The Federal Trade Commission announced Thursday that Google will pay $22.5 million to settle charges that the search giant "secretly bypassed the privacy settings of millions of people who use Apple devices." The penalty is the largest the FTC has ever levied against a company for violating an order. Google denies the allegations — that it used computer code to trick Apple's Safari web browser into allowing Google to monitor users via small files called cookies. Nevertheless, the search giant will have to pay the fine, a relative pittance considering that the tech giant pulled in $37.8 billion in revenue last year.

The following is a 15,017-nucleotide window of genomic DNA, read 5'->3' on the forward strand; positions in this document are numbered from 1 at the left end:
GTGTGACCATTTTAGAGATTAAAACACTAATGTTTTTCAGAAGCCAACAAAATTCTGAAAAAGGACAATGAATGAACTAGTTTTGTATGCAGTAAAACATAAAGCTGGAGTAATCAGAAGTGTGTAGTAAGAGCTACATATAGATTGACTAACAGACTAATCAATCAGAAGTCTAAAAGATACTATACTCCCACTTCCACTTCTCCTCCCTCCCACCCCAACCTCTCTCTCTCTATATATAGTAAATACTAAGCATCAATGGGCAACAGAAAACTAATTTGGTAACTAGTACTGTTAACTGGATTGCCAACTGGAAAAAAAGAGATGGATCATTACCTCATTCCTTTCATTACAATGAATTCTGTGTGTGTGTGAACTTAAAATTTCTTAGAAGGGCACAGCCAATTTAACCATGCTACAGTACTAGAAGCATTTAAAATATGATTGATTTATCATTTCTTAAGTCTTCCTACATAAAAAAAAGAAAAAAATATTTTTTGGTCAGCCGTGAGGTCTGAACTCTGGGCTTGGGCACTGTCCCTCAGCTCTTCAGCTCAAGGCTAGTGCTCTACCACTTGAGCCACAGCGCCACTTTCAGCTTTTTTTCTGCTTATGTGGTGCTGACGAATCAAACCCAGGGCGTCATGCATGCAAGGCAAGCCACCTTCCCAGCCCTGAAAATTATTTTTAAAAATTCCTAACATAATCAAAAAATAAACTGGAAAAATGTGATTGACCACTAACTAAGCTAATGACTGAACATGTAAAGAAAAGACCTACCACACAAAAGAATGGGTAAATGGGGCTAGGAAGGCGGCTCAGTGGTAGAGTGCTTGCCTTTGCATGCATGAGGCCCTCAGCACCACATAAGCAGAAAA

THE WEEK'S AUDIOPHILE PODCASTS: LISTEN SMARTER
- The U.S. is about to sell weapons to Vietnam. That's bad news for China.
- Why is the Pentagon stuffing caves in Norway full of tanks?
- What the Middle Ages can tell us about the GOP's big charity myth
- An open letter to #brands about Gamergate
- 43 TV shows to watch in 2014
- The most sensible GOP alternative to ObamaCare comes from a Senate candidate who is almost sure to lose
- Did the media get Ferguson wrong?
- 'Having it all' has officially jumped the shark
- Did Republicans overshoot on the Ebola panic?
- How to be the most productive person in your office — and still get home by 5:30 p.m.
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